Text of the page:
Alright. Here we go. The Black-Yellow Hypocrisy of the BVBThe Lewandowski case shows: The fairytale-like years are over at Borussia Dortmund. Too rough is the reality. The BVB does not succeed anymore at positioning themselves as the humble counterpart to Bayern München. Thereby they are revealing a high level of hypocrisy. A commentary.
Paris, the city of love, is nothing in comparison. In Dortmund they are living the "echte Liebe" [true love] everywhere and permanently, they paint it on walls, wear it on T-Shirts, preach it in dialogues while having a beer at the pub. Love isn't red in Dortmund, but black-yellow. That's tremendously romantic. Nothing can be said against romanticism in football, for as long as cold calculation is the alternative. - and for as long as the romanticism is lived out of conviction.Carried Away by Klopp-Football
Borussia Dortmund have positioned themselves for more than two years as the romantic counterpart to the starkly possessed by having to be successful FC Bayern; as the "Good Guys". In 2011, the team won the Deutsche Meisterschaft, having an average age of 23 years. In 2012 the BVB won The Double, of course aged one year. You had to hammer yourself badly with Weissbier or tighten the suspenders of your Lederhosen a lot, to not get carried away at least a bit by the football of the Klopp-Eleven. [i.e. you had to be the most narrow minded Bayern fan]
If you look at those two years as a whole, then negative headlines seem to have dripped off of the Borussia - indifferent of Sahin's transfer to Real, Injury problems in both years, or Klopp's hissy fits. Sahin came back after an unhappy time with Real and Liverpool FC. That Shinji Kagawa and Mario Götze were out for long stretches was not mirrored in the results. And Klopp is simply an emotional loudmouth; his baseballcap authentic.D-Day 23rd April 2013
They have built themselves a black-yellow cosmos at the BVB, in which the solidarity between the "Boys" stood, and stands, above it all. Part of this recipe, however, is a high level of resistance against criticism, of whitewashery, of not-letting-problems-get-to-you-so-much."After years of binge-spending, it is, of all things, Borussia Dortmund who are showing that in pro-football it is not always money that counts."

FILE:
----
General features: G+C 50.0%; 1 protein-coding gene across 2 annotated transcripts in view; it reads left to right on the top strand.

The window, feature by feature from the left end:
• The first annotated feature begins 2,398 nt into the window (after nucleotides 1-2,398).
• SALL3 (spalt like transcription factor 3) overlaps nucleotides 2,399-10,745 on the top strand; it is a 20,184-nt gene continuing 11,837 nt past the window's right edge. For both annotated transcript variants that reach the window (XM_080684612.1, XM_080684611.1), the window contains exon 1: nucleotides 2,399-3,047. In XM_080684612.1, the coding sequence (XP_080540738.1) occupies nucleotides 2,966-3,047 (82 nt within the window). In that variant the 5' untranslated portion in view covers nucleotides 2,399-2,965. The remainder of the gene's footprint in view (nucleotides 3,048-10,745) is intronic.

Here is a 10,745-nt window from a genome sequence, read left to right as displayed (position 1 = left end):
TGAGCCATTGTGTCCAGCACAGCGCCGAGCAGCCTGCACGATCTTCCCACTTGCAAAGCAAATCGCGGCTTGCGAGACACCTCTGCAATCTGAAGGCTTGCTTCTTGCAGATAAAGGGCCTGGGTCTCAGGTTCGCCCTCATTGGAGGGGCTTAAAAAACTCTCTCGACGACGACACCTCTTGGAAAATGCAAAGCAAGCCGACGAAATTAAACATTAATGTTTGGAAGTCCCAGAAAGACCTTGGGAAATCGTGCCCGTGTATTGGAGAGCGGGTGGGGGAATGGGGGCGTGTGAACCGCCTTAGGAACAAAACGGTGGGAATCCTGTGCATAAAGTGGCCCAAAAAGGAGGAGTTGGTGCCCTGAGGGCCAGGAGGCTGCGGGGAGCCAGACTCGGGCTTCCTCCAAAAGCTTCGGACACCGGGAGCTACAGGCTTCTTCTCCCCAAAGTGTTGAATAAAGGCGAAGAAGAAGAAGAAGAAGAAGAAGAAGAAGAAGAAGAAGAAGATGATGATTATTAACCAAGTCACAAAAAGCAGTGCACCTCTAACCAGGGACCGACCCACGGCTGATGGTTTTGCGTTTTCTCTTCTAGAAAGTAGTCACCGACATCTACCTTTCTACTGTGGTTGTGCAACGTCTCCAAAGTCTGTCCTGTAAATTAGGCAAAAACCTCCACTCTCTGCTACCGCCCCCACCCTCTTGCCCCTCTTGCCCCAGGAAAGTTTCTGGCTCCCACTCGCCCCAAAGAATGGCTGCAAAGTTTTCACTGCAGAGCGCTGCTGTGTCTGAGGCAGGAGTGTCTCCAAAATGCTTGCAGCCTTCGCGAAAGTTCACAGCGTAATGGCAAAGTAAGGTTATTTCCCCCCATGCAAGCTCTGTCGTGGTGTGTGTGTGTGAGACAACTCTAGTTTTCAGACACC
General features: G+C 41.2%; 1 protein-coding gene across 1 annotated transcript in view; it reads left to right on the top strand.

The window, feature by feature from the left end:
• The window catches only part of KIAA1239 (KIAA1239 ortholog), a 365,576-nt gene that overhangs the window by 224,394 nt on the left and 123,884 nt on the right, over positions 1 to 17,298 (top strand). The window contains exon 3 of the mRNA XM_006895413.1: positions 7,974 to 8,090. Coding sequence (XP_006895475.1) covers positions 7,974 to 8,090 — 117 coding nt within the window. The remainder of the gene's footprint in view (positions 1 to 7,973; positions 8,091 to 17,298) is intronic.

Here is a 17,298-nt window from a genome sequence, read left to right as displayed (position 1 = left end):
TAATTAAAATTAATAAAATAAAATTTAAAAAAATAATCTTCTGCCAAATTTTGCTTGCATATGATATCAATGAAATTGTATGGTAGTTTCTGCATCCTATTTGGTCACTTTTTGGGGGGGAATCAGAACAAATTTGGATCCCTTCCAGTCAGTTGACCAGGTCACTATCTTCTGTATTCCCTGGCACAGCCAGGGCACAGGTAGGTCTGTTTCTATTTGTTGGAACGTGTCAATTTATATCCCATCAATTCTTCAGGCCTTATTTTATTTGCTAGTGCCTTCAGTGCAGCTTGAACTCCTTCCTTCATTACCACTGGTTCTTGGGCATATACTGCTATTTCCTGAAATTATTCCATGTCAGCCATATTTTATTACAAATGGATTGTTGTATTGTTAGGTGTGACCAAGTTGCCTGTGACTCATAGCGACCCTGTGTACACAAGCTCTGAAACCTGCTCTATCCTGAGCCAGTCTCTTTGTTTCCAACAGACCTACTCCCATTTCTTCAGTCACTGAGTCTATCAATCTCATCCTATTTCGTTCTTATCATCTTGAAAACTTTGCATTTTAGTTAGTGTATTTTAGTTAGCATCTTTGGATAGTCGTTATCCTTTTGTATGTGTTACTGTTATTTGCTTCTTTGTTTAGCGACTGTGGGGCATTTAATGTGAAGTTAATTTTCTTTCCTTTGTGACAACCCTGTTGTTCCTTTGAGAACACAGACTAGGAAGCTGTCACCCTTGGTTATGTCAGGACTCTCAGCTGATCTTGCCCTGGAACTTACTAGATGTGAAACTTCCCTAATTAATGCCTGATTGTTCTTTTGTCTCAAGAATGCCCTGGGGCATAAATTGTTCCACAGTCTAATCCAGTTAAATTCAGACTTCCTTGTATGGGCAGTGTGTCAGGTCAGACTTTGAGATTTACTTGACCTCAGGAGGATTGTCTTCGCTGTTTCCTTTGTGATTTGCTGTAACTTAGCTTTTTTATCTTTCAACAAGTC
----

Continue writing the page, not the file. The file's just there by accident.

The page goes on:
wrote magazine "Der Spiegel" in the beginning of 2011. "But the attempt to overrule the laws of the business should not work out for very much longer."
It ended up working out for far longer than the author of that article had had in mind, surely.
But at the very least since the 23rd of April 2013 BVB is firmly brought back down to earth of cold hard business. On this day it was leaked that Mario Götze would pull his release clause and would transfer for 37 Million Euros to FC Bayern. Pretty unromantic.Klopp Appeases
Storms of outrage generally have a shorter half-life than they did formerly. This is not a Dortmund phenomenon. Still it is remarkable how resolutely Götze was excluded from the circle of "echte Liebhaber" [real lovers]. The shitstorm in the internet reached epic proportions, made contemplative with regard to decency, civility, dignity. On the Südtribüne [the huge-ass "Yellow Wall" Terrace in Dortmund's Westfalenstadion] the new-Bayer was told unmistakably to "**** Off Götze".
At least - or maybe: Of all people - Jürgen Klopp remained cool headed at the press conference immediately after the annunciation of the transfer, and reminded himself of not even one-and-a-half years ago. "All who are angry, may be told: Last year we signed Marco Reus for a fixed release clause of 17 Million. I'm sure they weren't exactly celebrating that in Mönchengladbach either."
It happens rarely that a Dortmunder himself meets hypocrisy with blasphemy.
In the current farce regarding Robert Lewandowski you need a better memory, to dig up a similar case. The Pole wants a transfer, to FC Bayern, now, despite his contract that's running til 2014. There supposedly has been a verbal promise of the BVB for that.
[I'm about half way through. I'll finish this tonight, but I'll need a quick break. I might as well post this first part now, though.]